This was the first time that Valeport had customized the performance of the altimeter for a client, although other mechanical adaptations to fit specific vehicle requirements have been made in the past. The company hopes to realize more opportunities for this version and is also considering other applications that could be addressed with further changes and optimizations.

HydroSurv REAV-28 USV on task. (Courtesy: Valeport)

Improved efficiencies with deep learning algorithms

The application of deep learning algorithms for the acoustic detection and characterization of seagrass beds has introduced improved accuracy and efficiency over more traditional techniques. Combined with the advantages of lightweight autonomous survey platforms, it introduces a step change in accurate and repeatable seagrass mapping.

The algorithm developed for this project, named SeagrassNet, uses a machine learning algorithm (recurrent neural network, or RNN) to detect the presence or absence of seagrass in echosounder data. The developed algorithm ingests raw echosounder data from the Valeport VA500 and uses the RNN to classify whether seagrass is present or absent and where within each echosounder ping the most likely location (elevation) of the seabed and seagrass canopy is, enabling the height and density of any seagrass present to be detected. When tested against a large database of labelled echosounder data, SeagrassNet successfully labelled 95% of the validation data points.

The benefits of using a machine learning algorithm for detecting and measuring seagrass, rather than a more traditional rules-based approach, is that the algorithm is trained to differentiate the seabed and seagrass from any other subaqueous features, therefore requiring less manual effort during quality control than traditional seagrass detection methods. With enough labelled echosounder data, the algorithm could also be trained to label other subaqueous features such as frond weed, kelp and bladderwrack.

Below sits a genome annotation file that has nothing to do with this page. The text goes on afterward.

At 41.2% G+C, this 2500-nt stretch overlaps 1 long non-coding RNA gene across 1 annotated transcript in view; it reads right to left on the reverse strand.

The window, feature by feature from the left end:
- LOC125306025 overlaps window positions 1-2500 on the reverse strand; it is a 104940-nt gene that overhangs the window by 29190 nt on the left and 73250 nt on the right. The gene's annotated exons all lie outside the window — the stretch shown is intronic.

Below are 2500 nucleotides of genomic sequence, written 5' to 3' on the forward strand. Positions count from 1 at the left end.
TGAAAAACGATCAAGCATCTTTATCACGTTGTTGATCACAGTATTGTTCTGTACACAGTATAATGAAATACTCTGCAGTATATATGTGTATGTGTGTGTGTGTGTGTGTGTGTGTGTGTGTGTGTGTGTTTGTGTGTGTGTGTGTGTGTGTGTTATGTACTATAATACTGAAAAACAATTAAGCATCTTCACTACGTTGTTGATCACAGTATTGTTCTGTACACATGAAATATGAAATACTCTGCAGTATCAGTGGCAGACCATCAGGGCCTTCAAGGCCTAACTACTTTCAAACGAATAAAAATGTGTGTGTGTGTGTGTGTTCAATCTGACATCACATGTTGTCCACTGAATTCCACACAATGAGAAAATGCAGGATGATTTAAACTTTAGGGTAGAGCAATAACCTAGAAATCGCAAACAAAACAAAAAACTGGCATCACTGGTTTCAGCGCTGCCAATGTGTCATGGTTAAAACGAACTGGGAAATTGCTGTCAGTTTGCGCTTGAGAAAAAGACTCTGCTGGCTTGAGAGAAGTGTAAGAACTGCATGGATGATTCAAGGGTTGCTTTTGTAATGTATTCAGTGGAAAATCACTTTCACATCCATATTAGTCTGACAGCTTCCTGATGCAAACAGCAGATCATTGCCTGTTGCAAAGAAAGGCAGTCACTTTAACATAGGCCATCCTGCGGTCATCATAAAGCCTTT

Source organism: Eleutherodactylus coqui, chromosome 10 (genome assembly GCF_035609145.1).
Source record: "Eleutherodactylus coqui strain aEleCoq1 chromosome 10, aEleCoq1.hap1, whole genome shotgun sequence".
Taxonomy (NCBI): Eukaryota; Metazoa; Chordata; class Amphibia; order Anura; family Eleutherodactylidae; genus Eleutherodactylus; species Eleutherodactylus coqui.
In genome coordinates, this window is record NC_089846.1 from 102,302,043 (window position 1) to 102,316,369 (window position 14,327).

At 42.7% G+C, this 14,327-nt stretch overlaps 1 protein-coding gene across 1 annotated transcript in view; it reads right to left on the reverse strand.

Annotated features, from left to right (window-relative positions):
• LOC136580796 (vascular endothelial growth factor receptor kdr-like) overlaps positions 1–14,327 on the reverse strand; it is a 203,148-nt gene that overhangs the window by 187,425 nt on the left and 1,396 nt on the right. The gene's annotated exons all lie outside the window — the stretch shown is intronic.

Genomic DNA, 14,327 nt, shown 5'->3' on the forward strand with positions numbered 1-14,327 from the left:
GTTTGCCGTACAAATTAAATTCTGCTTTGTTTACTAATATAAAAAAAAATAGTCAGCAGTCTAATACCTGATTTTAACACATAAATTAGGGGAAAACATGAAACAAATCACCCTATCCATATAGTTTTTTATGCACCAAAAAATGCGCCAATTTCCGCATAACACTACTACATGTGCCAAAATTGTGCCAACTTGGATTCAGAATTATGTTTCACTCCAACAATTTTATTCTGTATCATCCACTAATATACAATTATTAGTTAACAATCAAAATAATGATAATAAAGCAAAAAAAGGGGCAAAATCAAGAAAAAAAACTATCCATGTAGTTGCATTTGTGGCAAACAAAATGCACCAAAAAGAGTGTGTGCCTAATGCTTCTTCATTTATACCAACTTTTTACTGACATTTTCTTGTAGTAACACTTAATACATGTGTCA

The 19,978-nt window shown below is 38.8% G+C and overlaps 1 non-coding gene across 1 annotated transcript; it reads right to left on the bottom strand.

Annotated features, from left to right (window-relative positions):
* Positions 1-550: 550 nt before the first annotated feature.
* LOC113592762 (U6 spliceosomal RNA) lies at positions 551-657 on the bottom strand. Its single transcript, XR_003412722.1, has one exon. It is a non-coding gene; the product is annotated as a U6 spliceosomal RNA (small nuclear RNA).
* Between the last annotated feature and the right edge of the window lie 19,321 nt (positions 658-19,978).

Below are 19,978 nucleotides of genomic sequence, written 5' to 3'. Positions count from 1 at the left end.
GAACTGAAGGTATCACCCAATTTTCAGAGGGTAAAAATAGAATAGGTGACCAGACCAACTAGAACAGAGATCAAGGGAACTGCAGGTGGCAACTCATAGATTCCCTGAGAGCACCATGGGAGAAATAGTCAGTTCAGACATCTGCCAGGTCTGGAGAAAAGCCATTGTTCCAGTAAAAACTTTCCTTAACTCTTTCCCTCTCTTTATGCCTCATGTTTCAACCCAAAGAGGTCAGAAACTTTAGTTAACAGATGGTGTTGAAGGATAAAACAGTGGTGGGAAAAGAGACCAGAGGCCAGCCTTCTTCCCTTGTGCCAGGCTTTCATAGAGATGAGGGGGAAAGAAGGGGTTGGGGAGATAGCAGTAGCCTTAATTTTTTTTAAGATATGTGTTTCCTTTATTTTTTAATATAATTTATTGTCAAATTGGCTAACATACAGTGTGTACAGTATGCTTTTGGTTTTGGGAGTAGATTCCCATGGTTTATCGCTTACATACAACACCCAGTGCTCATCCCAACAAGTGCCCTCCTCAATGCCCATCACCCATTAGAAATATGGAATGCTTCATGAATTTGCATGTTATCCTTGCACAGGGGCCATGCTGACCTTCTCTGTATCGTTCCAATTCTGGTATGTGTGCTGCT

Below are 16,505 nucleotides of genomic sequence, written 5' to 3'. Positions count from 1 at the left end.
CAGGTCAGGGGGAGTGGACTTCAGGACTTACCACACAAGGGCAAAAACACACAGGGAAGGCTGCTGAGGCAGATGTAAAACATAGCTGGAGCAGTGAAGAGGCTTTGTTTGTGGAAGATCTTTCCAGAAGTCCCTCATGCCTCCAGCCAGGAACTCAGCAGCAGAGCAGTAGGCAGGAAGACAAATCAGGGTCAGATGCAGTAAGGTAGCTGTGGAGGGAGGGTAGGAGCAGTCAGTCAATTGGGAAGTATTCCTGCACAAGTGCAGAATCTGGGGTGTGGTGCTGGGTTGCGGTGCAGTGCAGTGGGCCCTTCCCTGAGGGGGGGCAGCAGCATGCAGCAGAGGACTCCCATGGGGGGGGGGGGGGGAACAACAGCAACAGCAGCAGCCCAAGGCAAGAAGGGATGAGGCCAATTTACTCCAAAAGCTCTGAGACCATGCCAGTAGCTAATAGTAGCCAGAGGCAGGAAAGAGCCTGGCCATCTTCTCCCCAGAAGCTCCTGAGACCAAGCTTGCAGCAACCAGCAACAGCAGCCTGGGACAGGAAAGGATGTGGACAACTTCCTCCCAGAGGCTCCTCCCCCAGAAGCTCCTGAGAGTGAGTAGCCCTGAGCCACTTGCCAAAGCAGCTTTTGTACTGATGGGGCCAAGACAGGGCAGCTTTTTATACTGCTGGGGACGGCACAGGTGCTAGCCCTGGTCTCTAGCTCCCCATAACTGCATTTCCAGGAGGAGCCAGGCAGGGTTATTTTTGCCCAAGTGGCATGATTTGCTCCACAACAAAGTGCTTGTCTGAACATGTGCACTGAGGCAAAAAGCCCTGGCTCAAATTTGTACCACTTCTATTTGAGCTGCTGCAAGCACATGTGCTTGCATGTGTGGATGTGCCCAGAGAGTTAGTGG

Valeport VA500 Altimeter. (Courtesy: Valeport)

Uncrewed vessel developed to project specifics

To develop the REAV-28 USV hull form for this project, HydroSurv subjected over 42 candidate hull designs to motion analysis using simulation in line with the sea conditions expected at the UK worksites. Mass and drag properties were optimized relative to overall hull length and the resulting design performed well in a range of sea conditions throughout trials.

The aluminium USV is propelled by two Torqeedo 1,100W outboard motors, powered from four 915Wh propulsion batteries located inside the hulls, while general service power is provided from a separate 1,280Wh battery inside the cross-deck compartment. The vessel can operate at service speeds up to 5 knots, with good line-keeping performance and cornering at all speeds. The USV also incorporates a cast winch system that is fully integrated into the vessel control systems. As a fully electric, non-invasive survey platform, it is readily portable to inland and coastal worksites and can be rapidly deployed, operated and recovered with a small survey team.

The UK has lost around half of its seagrass since the mid-1930s, due to factors ranging from seagrass wasting disease (SWD) and pollution to physical disturbance from the anchoring, launching and mooring of leisure boats. The £2.5 million LIFE Recreation ReMEDIES partnership ‘Save Our Seabed’ is a five-year marine conservation project that was launched in July 2019 to protect and restore these sensitive habitats. Valeport sponsors the initiative, which is funded by the EU LIFE programme and led by Natural England in partnership with the Marine Conservation Society, the Ocean Conservation Trust, Plymouth City Council/the Tamar Estuaries Consultative Forum and the Royal Yachting Association.

Example of seagrass data collected over the Great Ganinick seagrass meadow in the Isles of Scilly in 2020, showing the seagrass canopy (red), seabed (black) and first return (where seagrass is absent, cyan), as detected by the developed SeagrassNet algorithm. The intensity of the VA500 acoustic data across elevation (y-axis) and surveyed distance (x-axis) is shown in yellow (strong, coherent acoustic returns) to blue (absence of acoustically reflective objects) colours in the background.


Sonardyne International for loan of a Mini Ranger 2 acoustic positioning system with Nano beacons for the accurate positioning of diver observations during field trials (as part of their long-standing partnership with the University of Plymouth).

GEOSIGHT Limited for loan of their REAV-28 USV, a 2.8m catamaran hulled vessel with fully electric propulsion built by HydroSurv, suitable for deployment and recovery from foreshores and beaches for a range of hydrographic and environmental survey applications.